Good As New,  Overcoming Recycled Diamonds’ Inferiority Complex


Good As New, Overcoming Recycled Diamonds’ Inferiority Complex


Diamond is the hardest mineral on the planet, so it’s no wonder it’s regarded as the ideal product for recycling. Because of its strength and durability, diamond can be used more than once without trace-of-wear.

Recycled diamonds actually offer the perfect story of sustainability — averting the need to mine or grow in a lab a new diamond product. Recycled diamonds also deliver on natural diamond’s “forever” promise, by maintaining their value as a precious, finite gemstone, and as an enduring symbol of love.

Yet, the perception exists that if a product is recycled/reclaimed/repurposed it may not be of superior quality. 

Recycled diamonds, while not a new concept, is a category that many jewelers, designers, and small manufacturers may never have considered before because they perceive that what is available on the market is of inferior cut and quality to newly manufactured stones.

What they may not know is that the bulk of reclaimed diamonds (about 75%) are re-manufactured to modern cut specifications. Literally, the goods are as good as new. That has been the experience of White Pine Wholesale, a leading supplier of recycled diamonds that buys exclusively from the diamond and jewelry trade. 

When reclaiming diamonds, White Pine receives large parcels of mixed goods that include old makes, bad makes, chipped and broken stones, and an assortment of different sizes, shapes, and qualities. 

The stones are first cleaned by boiling them in acid to remove dirt and to “frost” any CZs in the parcel. While safe for diamonds, this chemical process etches out CZ in the mix. The remaining stones are tested through a synthetic diamond screening machine and are then sorted by color, clarity, size, and cut.

White Pine CEO Benjamin Burne cites cut most important. “The broken stones, chipped stones, and poorly-cut stones are set aside for re-manufacture,” he says. “Each stone is recut to precise parameters to yield very good to excellent cuts. After the diamonds are received from the factory, they are re-checked for synthetics, before they are added to our stock for sale to the diamond trade.”

While some jewelers prefer and seek out older diamond cuts for their designs, suppliers like White Pine have developed programs to remodel stones and bring them up to today’s brilliant cut standards, which most jewelers require. 


Designers Embrace Recycled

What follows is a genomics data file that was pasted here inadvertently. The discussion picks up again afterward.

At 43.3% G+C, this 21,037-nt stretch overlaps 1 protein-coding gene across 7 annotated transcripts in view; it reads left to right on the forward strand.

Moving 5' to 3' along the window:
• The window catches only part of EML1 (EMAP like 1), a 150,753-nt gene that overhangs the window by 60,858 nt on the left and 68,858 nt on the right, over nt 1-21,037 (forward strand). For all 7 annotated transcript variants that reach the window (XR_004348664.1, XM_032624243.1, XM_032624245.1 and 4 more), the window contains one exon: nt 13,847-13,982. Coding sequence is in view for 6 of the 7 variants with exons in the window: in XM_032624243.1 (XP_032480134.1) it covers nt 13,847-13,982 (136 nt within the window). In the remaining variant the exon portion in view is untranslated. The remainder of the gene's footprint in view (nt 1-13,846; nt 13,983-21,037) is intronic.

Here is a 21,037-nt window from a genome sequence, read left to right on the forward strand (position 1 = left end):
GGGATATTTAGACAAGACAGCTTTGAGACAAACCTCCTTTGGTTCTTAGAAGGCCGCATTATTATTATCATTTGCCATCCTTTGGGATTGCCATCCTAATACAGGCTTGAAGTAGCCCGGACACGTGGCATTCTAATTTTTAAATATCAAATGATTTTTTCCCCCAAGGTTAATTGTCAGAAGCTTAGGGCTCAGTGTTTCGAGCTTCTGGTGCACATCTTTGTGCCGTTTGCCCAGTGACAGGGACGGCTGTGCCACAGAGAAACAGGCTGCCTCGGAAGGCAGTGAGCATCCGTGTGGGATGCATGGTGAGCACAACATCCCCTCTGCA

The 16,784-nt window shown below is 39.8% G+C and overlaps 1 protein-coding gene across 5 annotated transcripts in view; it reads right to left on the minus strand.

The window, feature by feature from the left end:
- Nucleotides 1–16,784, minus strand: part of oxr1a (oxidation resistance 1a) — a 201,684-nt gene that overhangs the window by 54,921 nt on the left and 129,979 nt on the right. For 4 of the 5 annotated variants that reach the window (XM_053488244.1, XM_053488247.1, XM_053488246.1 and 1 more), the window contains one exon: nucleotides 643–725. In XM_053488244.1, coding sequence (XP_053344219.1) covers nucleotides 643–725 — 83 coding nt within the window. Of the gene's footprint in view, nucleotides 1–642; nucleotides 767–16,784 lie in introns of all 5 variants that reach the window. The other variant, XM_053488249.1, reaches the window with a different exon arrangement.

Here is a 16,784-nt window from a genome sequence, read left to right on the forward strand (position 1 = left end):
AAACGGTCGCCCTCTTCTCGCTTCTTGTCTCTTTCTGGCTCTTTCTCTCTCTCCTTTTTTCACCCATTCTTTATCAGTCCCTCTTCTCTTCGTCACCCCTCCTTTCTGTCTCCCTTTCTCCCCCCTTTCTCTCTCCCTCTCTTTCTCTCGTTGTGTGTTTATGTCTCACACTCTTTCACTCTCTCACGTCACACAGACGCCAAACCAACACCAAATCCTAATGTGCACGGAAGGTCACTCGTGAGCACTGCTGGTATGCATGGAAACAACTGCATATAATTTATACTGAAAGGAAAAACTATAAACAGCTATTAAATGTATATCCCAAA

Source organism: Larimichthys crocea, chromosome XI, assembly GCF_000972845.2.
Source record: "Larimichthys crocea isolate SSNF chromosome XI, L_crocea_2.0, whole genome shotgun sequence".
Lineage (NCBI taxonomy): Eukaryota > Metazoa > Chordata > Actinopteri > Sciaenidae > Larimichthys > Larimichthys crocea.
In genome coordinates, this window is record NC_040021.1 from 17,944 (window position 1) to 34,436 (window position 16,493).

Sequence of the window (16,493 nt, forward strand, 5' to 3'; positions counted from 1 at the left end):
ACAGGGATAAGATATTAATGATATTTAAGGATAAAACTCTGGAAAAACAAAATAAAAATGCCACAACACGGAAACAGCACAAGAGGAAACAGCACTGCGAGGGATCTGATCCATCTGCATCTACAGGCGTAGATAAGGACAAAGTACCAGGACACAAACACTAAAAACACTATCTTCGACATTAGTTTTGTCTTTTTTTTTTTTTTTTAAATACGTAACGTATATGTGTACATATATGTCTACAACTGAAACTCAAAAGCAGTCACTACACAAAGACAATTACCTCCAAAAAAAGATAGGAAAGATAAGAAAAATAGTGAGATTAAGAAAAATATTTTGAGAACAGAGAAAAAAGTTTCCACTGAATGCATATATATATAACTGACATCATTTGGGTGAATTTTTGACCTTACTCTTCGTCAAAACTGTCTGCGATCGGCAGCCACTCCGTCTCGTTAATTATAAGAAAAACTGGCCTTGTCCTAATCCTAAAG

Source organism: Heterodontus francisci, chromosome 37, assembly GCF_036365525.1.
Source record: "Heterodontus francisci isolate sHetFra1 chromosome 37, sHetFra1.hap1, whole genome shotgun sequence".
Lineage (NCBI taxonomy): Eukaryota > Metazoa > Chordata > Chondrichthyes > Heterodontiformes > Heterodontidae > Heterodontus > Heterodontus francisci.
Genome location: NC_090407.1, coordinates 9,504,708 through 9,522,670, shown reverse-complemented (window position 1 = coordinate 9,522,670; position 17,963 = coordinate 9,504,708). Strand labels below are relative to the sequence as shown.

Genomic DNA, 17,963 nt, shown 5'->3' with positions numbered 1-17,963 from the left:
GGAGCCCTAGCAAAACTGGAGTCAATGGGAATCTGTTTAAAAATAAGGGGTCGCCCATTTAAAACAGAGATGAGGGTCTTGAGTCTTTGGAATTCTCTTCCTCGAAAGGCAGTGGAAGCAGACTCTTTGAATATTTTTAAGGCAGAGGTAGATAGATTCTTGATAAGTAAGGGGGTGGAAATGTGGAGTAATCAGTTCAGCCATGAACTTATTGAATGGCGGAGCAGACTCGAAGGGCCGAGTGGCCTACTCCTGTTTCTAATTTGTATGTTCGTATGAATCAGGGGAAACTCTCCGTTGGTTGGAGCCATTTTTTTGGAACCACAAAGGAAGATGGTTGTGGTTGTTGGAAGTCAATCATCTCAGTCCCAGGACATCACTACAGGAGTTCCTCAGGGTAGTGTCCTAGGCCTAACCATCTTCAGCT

Designer brands like Catbird NYC, Bario Neal, Ecksand, and Monica Rich Kosann are successfully selling recycled diamonds in their jewelry collections. 

Bario Neal’s recycled diamonds are repurposed from old stock or other jewelry, and sourced from U.S. based distributors that specialize in recycled diamonds. Ecksand cites its recycled diamonds are recut and repolished to strict quality standards  (like newly mined diamonds) before being set in new jewelry.

Rony Vardi for Catbird shares on the brand website that after years of looking for responsibly mined stones, she found a better option in recycled goods, with all of the brilliant cut diamonds that are used in her designs recycled diamonds. 

In late 2021, Monica Rich Kosann launched its Diamond Reborn™ collection, dubbed as “another step towards more sustainable jewelry.” Her Diamonds Reborn uses post-consumer recycled gold and repurposed natural diamonds from older jewelry styles, to create a brand new 18K gold fine jewelry style for a new generation. “It reflects our commitment as a Certified B Corp. to create collections that will help ensure a more sustainable jewelry future,” she said.

Designer Michelle Fantaci described recycled diamonds as “another option to the least harmful materials, along with recycled gold and responsible sourcing.” In a May 2021 JCKonline article, “Recycled Diamonds Offer Eco-Conscious Jewelers Some Assurances,” Fantaci said that she has used recycled diamonds in her fine jewelry collections for years. “I do what I can to make conscious choices.” 

Sharon Zimmerman, the designer behind the brand Sharon Z Jewelry, also shared with JCK that she turned to recycled diamonds a decade ago when some suppliers started to offer them. “Choosing reused diamonds is one of the easier choices I can make as a designer,” she told the trade journal.


Reclaiming Their Time

Given the current state of disruption in the diamond market, it is perhaps the ideal time for recycled diamonds to take their place as an authentic, responsible alternative, advocates Burne. 

Millions of diamonds have already been extracted from the Earth and set into jewelry for centuries. There is a ready and ever-growing supply to tap into. Jewelers can feel confident working with leading recycled diamond suppliers like White Pine Wholesale that re-manufacture large portions of their acquisitions to ensure they consistently meet modern standards for diamond cut.